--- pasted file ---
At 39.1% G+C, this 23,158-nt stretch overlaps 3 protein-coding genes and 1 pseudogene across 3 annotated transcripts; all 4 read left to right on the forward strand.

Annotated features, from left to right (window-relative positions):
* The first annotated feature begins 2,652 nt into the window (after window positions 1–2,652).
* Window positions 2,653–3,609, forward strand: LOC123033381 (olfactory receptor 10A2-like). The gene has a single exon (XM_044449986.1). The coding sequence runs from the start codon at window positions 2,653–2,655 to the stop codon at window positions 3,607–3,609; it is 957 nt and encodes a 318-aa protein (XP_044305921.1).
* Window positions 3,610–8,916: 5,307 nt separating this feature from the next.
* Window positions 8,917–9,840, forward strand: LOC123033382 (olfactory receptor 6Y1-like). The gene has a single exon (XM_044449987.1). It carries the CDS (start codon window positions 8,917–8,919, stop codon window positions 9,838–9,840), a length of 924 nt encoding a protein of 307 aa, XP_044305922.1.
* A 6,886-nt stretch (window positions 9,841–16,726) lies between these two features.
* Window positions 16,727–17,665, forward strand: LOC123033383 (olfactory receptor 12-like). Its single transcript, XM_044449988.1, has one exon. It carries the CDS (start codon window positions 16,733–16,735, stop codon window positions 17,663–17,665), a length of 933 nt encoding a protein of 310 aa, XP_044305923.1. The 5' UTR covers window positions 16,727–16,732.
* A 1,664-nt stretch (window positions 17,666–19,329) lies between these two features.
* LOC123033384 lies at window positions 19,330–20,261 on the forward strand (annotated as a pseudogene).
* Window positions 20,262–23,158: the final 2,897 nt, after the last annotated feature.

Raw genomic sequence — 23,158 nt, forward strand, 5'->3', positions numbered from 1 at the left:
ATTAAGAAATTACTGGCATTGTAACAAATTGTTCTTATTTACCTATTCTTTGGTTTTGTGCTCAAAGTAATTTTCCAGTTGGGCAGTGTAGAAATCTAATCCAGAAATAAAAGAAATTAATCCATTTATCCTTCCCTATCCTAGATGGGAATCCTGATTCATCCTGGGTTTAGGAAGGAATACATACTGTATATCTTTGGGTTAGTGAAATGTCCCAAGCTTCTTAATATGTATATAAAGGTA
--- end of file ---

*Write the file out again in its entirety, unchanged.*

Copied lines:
At 39.1% G+C, this 23,158-nt stretch overlaps 3 protein-coding genes and 1 pseudogene across 3 annotated transcripts; all 4 read left to right on the forward strand.

Annotated features, from left to right (window-relative positions):
* The first annotated feature begins 2,652 nt into the window (after window positions 1–2,652).
* Window positions 2,653–3,609, forward strand: LOC123033381 (olfactory receptor 10A2-like). The gene has a single exon (XM_044449986.1). The coding sequence runs from the start codon at window positions 2,653–2,655 to the stop codon at window positions 3,607–3,609; it is 957 nt and encodes a 318-aa protein (XP_044305921.1).
* Window positions 3,610–8,916: 5,307 nt separating this feature from the next.
* Window positions 8,917–9,840, forward strand: LOC123033382 (olfactory receptor 6Y1-like). The gene has a single exon (XM_044449987.1). It carries the CDS (start codon window positions 8,917–8,919, stop codon window positions 9,838–9,840), a length of 924 nt encoding a protein of 307 aa, XP_044305922.1.
* A 6,886-nt stretch (window positions 9,841–16,726) lies between these two features.
* Window positions 16,727–17,665, forward strand: LOC123033383 (olfactory receptor 12-like). Its single transcript, XM_044449988.1, has one exon. It carries the CDS (start codon window positions 16,733–16,735, stop codon window positions 17,663–17,665), a length of 933 nt encoding a protein of 310 aa, XP_044305923.1. The 5' UTR covers window positions 16,727–16,732.
* A 1,664-nt stretch (window positions 17,666–19,329) lies between these two features.
* LOC123033384 lies at window positions 19,330–20,261 on the forward strand (annotated as a pseudogene).
* Window positions 20,262–23,158: the final 2,897 nt, after the last annotated feature.

Raw genomic sequence — 23,158 nt, forward strand, 5'->3', positions numbered from 1 at the left:
ATTAAGAAATTACTGGCATTGTAACAAATTGTTCTTATTTACCTATTCTTTGGTTTTGTGCTCAAAGTAATTTTCCAGTTGGGCAGTGTAGAAATCTAATCCAGAAATAAAAGAAATTAATCCATTTATCCTTCCCTATCCTAGATGGGAATCCTGATTCATCCTGGGTTTAGGAAGGAATACATACTGTATATCTTTGGGTTAGTGAAATGTCCCAAGCTTCTTAATATGTATATAAAGGTA